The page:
Farmers are eager and challenged over clean-energy way to process manure
Don Jensen powers his family dairy farm in Ontario County with manure. Millions of gallons of cow pie the farm’s 1,700 herd generates annually goes into producing electricity. Not a new technology but a tried and proven one, anaerobic digesters capture the potent greenhouse gas methane and convert it to power.
So far, Jensen’s Lawnhurst Farms is one of 28 farms statewide using such a system. With the recent announcement of $16 million to promote digesters on dairy farms statewide, it’s expected a number of additional farms will be able to install this clean-energy way of electricity generation.
“It’s positive for the environment and that’s good,” said Jensen from the fourth-generation farm in Stanley. “I like being part of that.”
The $16 million through the state Energy Research and Development Authority (NYSERDA) will be split evenly between existing and new digesters to help farmers “safely dispose of waste while generating energy for their operations,” according to state Sen. Pam Helming, R-Canandaigua. An additional $3 million will be available through the Advance Agriculture Energy Technologies initiative for other on-farm clean energy projects, she said.
One-third of the state’s anaerobic digesters are on farms in the Finger Lakes region. Helming, whose district covers the region, visited Lawnhurst Farms to learn more about the system promoted by groups such as NY Cow Power Coalition, the Northeast Dairy Producers Association and Cornell PRO-Dairy. Lawnhurst Farms is featured in a Cornell University “Climate Smart Farms” video interviewing Jensen and those with Cornell.
At Lawnhurst and other large farms, the digester meets the electricity needs of the farm and also generates enough additional electricity to be sold to the grid. Running at full capacity, the Lawnhurst Farms digester produces electricity at a rate able to power the equivalent of 420 households per year.
While good for the environment — reducing greenhouse gas emissions and nutrient contamination of waterways — many farms using them are struggling to keep up financially.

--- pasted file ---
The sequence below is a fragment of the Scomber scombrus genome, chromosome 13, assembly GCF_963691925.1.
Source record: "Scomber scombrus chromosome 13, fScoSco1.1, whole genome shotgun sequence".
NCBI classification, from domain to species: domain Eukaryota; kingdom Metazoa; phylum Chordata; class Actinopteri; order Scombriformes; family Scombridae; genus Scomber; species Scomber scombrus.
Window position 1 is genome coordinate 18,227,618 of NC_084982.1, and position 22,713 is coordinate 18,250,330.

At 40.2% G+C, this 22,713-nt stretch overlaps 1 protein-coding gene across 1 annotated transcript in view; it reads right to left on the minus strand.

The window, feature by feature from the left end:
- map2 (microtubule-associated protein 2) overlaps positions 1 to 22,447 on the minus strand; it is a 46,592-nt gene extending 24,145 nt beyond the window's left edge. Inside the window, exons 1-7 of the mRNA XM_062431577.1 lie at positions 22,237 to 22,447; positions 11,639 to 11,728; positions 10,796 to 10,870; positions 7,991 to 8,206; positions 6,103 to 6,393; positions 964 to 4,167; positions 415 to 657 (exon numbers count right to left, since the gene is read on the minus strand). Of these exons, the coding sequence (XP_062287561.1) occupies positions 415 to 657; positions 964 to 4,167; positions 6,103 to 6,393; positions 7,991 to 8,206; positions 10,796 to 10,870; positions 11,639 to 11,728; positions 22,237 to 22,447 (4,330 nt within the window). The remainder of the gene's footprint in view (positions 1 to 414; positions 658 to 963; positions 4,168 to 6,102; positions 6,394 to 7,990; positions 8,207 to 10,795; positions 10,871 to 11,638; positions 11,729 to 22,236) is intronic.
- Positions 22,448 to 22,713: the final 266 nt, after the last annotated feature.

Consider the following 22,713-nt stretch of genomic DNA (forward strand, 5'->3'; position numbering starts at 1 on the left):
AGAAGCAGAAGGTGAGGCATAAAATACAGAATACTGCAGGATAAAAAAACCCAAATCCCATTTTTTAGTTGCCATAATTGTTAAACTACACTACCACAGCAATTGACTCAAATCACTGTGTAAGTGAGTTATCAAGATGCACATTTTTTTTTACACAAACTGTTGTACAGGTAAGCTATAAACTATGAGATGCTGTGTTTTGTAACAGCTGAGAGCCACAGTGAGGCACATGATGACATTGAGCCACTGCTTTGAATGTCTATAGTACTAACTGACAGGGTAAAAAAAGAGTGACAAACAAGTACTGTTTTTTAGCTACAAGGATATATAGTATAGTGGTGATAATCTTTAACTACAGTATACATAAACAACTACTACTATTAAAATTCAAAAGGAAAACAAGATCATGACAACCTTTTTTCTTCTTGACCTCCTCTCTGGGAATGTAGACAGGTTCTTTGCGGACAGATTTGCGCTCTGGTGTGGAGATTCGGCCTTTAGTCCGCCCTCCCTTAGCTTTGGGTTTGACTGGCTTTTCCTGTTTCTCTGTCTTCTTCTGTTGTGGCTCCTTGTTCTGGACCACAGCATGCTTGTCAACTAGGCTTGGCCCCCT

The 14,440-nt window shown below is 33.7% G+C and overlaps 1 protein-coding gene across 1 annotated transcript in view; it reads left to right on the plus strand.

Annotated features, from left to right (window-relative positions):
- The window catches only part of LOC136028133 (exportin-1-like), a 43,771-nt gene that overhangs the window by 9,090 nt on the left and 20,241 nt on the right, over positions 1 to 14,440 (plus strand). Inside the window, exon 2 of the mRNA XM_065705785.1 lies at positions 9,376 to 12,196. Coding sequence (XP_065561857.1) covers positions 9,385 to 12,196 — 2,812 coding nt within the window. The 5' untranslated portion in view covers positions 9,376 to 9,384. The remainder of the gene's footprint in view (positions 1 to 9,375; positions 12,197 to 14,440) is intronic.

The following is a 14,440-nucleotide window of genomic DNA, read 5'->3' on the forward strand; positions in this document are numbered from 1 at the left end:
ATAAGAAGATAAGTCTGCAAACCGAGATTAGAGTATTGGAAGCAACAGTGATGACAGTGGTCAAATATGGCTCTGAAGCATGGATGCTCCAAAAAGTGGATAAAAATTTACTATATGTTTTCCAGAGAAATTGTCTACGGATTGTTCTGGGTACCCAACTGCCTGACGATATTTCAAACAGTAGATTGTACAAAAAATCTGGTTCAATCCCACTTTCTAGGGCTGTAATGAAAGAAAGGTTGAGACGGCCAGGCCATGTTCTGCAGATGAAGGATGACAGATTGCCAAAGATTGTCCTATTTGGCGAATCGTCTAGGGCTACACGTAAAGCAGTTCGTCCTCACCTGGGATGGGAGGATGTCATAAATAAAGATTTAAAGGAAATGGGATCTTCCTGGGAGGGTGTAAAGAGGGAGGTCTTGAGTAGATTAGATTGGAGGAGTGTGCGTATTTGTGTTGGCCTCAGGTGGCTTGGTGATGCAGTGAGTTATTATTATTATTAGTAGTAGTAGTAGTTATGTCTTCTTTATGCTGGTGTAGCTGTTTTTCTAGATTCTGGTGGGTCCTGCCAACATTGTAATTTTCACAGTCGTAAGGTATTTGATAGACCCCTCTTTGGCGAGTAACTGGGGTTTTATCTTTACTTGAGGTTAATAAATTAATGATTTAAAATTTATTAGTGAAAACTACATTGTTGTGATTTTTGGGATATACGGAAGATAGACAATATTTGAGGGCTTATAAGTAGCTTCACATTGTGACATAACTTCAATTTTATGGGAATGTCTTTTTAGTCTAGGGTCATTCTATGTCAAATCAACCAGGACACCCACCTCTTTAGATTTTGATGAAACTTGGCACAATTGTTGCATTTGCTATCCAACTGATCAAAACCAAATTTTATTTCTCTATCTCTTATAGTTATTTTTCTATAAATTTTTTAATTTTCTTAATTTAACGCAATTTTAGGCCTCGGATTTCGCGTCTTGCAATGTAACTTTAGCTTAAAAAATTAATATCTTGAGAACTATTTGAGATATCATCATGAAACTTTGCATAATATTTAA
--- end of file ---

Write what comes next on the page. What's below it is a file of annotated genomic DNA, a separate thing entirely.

Revenues from the sale of electricity to the electrical grid and any other financial perks don’t offset the high cost of operating them. Helming said oftentimes farms divert funds from other farm revenue to pay for maintenance costs and needed upgrades. She said the newly announced grant program should fill an immediate financial need for farmers operating digesters.
At the same time, work is underway to find a long-term solution to the costs.
Meetings last summer looked at possible options. Helming said that one idea considered changing the rate of reimbursement calculation, which determines how much farmers get for the electricity their digesters generate that is sold into the grid.
“It is critical that all existing farm-based anaerobic digesters stay on-line so that their environmental benefits are not lost,” she said. “These grants will ease the burden on dairy farmers who need to make a critical decision about whether to continuing investing in their digesters or take them offline.”
Jensen is hopeful Lawnhurst will be able to keep its digester online and other dairy farms will come on board. The greatest return for Lawnhurst is in powering the farm, he said, adding, “for what we put into the grid, the price has continued to drop.”